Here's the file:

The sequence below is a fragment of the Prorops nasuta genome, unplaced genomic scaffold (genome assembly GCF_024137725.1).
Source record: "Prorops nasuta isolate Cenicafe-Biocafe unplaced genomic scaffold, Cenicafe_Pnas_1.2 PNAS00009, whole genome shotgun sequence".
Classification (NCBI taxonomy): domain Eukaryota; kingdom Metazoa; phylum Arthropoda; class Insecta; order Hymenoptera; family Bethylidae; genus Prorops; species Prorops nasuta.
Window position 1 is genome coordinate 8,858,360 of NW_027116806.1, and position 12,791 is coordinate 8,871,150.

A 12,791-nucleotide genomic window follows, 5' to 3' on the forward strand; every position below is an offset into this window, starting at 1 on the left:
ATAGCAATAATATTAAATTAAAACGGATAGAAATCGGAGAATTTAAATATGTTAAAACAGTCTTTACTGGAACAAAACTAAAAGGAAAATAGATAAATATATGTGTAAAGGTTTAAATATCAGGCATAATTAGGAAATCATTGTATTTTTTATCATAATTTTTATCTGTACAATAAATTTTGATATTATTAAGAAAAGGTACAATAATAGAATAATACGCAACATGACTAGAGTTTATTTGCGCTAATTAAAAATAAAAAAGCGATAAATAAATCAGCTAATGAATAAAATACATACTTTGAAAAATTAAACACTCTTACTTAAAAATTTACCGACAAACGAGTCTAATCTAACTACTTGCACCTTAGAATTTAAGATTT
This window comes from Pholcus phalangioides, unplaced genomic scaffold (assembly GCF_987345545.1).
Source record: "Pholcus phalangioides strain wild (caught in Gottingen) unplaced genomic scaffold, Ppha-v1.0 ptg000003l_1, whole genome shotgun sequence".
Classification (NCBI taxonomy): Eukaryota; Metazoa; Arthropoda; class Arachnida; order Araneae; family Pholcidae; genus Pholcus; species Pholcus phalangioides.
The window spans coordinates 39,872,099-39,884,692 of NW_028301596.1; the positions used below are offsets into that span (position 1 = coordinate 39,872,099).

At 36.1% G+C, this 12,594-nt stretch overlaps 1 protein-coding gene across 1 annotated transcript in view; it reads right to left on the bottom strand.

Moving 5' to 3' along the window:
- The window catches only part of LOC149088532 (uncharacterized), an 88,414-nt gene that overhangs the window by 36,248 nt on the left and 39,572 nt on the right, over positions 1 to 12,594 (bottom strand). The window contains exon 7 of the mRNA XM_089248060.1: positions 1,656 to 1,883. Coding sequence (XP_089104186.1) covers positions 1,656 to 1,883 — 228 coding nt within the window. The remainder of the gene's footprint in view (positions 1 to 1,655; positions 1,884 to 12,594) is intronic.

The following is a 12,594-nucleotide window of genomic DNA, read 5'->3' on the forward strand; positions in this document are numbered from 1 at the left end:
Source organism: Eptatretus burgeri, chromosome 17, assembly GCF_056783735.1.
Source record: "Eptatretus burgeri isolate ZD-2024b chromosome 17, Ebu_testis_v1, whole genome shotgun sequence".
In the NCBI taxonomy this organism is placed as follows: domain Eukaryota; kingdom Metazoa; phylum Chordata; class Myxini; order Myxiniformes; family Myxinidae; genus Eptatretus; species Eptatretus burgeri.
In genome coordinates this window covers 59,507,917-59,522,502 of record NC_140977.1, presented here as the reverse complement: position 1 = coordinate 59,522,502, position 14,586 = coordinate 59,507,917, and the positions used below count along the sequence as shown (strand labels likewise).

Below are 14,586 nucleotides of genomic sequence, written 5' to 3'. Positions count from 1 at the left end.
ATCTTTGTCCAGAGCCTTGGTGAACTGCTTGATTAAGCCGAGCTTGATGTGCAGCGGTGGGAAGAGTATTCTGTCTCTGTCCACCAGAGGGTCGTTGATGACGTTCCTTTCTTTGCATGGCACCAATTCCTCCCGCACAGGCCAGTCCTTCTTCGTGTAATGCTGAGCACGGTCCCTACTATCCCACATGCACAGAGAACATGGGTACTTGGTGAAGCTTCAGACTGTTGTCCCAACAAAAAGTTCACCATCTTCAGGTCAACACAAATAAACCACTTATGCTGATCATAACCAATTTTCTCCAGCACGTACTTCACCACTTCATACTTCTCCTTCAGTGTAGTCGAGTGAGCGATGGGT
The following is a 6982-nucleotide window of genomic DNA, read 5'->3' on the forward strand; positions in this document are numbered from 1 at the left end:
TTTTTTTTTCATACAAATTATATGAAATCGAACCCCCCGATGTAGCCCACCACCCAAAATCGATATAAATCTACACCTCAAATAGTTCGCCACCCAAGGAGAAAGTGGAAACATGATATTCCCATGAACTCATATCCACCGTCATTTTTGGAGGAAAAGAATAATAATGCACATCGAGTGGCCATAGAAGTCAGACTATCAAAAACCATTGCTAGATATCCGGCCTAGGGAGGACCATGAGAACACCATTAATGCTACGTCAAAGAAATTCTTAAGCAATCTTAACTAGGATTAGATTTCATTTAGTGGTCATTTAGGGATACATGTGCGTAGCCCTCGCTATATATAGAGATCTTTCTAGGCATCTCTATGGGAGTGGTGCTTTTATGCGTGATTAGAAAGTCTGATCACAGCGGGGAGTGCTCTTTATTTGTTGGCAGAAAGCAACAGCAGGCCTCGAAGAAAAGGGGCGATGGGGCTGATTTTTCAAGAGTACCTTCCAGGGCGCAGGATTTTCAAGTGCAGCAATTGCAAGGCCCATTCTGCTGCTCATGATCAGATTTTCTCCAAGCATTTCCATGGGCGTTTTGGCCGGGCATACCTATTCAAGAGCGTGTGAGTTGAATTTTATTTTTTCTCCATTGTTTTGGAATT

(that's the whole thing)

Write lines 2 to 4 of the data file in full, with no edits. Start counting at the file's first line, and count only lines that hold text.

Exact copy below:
Source record: "Prorops nasuta isolate Cenicafe-Biocafe unplaced genomic scaffold, Cenicafe_Pnas_1.2 PNAS00009, whole genome shotgun sequence".
Classification (NCBI taxonomy): domain Eukaryota; kingdom Metazoa; phylum Arthropoda; class Insecta; order Hymenoptera; family Bethylidae; genus Prorops; species Prorops nasuta.
Window position 1 is genome coordinate 8,858,360 of NW_027116806.1, and position 12,791 is coordinate 8,871,150.